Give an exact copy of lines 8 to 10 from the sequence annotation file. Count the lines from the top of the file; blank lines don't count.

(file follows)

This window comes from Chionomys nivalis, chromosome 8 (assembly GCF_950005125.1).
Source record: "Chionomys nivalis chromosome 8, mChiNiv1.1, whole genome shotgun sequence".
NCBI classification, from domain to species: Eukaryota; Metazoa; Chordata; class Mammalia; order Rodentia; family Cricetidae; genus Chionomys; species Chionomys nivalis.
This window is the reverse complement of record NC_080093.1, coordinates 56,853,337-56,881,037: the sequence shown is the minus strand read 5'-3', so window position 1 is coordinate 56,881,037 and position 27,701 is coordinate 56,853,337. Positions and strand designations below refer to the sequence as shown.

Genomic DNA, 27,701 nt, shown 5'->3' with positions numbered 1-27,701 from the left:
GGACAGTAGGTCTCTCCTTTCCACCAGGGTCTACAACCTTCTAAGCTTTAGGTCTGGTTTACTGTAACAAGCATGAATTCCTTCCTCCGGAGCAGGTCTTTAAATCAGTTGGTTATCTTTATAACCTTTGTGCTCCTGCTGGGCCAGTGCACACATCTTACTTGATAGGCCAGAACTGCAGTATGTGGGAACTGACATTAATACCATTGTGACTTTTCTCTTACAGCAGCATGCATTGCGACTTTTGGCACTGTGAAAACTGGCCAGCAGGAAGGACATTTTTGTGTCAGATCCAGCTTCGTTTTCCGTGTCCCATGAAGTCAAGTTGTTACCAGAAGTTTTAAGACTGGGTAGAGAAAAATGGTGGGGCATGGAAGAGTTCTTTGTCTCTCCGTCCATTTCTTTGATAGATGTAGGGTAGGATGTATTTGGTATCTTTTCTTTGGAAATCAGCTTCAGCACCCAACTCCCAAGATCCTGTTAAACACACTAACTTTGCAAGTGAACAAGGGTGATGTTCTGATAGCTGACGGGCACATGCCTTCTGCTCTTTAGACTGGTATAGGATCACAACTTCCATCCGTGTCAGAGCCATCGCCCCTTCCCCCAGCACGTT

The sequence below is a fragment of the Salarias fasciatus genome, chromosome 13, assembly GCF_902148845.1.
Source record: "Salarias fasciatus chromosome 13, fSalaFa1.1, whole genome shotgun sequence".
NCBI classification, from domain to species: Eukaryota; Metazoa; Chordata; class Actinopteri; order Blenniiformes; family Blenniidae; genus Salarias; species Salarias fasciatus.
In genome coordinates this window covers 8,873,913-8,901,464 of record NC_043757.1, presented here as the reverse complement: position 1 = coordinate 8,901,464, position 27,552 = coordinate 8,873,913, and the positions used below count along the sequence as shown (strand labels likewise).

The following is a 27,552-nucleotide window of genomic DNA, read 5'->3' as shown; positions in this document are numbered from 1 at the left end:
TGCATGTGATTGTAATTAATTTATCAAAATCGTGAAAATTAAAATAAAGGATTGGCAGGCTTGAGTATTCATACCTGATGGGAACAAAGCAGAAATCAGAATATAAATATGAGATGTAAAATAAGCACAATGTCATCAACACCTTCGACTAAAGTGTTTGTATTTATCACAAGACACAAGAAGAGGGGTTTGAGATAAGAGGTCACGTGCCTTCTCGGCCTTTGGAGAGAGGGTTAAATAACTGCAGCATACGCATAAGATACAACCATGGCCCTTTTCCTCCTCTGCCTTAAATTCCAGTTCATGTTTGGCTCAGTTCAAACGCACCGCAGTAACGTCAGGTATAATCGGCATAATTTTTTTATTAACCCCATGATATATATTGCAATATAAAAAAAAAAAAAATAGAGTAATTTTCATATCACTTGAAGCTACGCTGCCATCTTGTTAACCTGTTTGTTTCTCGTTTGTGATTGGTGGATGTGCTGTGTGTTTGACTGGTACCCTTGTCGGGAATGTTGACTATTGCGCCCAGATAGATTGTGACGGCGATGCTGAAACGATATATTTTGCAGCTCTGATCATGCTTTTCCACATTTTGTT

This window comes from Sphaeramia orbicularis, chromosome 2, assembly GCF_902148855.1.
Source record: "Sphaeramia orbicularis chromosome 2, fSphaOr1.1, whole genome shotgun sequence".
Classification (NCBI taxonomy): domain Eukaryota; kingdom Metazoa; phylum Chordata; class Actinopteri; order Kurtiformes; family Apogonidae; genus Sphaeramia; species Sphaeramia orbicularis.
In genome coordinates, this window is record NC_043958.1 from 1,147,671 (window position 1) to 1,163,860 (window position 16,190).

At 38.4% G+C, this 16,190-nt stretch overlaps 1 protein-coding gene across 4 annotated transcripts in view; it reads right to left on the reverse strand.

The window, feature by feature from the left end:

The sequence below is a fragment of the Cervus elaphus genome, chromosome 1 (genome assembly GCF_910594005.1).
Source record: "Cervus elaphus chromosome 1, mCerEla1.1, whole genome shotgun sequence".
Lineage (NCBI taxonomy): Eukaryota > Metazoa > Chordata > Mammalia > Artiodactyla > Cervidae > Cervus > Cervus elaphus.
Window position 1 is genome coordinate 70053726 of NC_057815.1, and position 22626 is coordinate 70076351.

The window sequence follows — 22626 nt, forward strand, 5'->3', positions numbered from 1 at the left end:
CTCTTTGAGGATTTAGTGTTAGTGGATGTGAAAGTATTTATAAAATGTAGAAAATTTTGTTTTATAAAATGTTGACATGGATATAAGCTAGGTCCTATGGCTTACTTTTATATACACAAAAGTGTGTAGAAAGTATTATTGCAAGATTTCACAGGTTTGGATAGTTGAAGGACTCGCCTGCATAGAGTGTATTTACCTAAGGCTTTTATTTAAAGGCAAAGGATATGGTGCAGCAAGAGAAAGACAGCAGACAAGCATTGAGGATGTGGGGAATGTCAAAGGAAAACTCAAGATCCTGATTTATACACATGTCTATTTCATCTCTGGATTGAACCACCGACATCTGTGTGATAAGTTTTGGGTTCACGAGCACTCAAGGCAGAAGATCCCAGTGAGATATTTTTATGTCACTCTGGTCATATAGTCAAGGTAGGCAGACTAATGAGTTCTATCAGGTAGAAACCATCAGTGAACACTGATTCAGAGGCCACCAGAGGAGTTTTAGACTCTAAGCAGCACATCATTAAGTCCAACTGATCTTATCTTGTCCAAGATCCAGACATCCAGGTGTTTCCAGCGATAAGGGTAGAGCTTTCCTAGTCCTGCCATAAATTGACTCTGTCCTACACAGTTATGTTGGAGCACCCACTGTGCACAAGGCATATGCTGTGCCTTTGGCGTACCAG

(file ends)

Source record: "Salarias fasciatus chromosome 13, fSalaFa1.1, whole genome shotgun sequence".
NCBI classification, from domain to species: Eukaryota; Metazoa; Chordata; class Actinopteri; order Blenniiformes; family Blenniidae; genus Salarias; species Salarias fasciatus.
In genome coordinates this window covers 8,873,913-8,901,464 of record NC_043757.1, presented here as the reverse complement: position 1 = coordinate 8,901,464, position 27,552 = coordinate 8,873,913, and the positions used below count along the sequence as shown (strand labels likewise).